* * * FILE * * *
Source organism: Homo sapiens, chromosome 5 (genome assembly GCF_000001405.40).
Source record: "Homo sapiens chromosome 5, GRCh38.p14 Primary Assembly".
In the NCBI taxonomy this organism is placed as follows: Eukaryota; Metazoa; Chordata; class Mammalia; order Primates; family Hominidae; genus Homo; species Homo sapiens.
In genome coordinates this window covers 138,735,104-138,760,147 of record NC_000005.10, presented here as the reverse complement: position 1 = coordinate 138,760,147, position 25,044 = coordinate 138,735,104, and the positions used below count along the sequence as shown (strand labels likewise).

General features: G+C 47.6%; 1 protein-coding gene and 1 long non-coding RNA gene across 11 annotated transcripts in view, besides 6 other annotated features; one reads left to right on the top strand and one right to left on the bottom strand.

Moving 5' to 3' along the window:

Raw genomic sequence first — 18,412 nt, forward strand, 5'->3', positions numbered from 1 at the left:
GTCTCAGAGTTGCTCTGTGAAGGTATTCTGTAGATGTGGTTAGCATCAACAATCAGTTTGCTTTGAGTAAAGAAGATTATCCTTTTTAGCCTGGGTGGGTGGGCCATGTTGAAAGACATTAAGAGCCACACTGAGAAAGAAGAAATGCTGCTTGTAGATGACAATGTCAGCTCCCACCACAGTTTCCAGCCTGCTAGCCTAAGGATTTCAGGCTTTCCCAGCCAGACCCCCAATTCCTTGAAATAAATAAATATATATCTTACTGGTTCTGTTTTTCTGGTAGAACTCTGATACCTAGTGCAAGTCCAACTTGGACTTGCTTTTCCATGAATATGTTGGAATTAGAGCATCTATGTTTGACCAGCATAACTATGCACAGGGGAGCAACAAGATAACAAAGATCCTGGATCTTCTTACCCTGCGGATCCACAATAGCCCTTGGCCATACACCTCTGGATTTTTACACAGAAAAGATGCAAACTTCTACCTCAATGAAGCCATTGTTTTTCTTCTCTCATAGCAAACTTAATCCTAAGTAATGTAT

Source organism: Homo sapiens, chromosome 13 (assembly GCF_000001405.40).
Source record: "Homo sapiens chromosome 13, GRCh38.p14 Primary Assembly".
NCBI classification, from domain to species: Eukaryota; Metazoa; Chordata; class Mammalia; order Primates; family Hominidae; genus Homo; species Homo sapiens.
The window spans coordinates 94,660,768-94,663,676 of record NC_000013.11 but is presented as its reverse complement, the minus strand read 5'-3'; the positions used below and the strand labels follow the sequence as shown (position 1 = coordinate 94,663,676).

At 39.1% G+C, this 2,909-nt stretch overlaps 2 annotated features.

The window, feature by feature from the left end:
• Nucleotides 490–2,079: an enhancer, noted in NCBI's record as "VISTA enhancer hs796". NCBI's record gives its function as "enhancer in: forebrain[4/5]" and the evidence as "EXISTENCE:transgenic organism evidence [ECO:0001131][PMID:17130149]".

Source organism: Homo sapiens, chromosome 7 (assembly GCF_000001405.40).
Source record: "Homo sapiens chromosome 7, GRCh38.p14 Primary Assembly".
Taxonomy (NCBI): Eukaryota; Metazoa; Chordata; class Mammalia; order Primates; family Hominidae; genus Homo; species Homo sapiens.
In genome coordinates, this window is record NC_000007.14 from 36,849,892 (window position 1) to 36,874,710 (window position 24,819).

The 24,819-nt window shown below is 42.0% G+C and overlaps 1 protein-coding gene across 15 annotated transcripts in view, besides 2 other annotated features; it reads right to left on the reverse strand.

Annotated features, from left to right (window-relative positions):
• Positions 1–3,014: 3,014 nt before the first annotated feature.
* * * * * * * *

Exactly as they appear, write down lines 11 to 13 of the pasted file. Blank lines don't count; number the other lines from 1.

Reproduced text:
NCBI classification, from domain to species: Eukaryota; Metazoa; Chordata; class Mammalia; order Primates; family Hominidae; genus Homo; species Homo sapiens.
The window spans coordinates 94,660,768-94,663,676 of record NC_000013.11 but is presented as its reverse complement, the minus strand read 5'-3'; the positions used below and the strand labels follow the sequence as shown (position 1 = coordinate 94,663,676).

At 39.1% G+C, this 2,909-nt stretch overlaps 2 annotated features.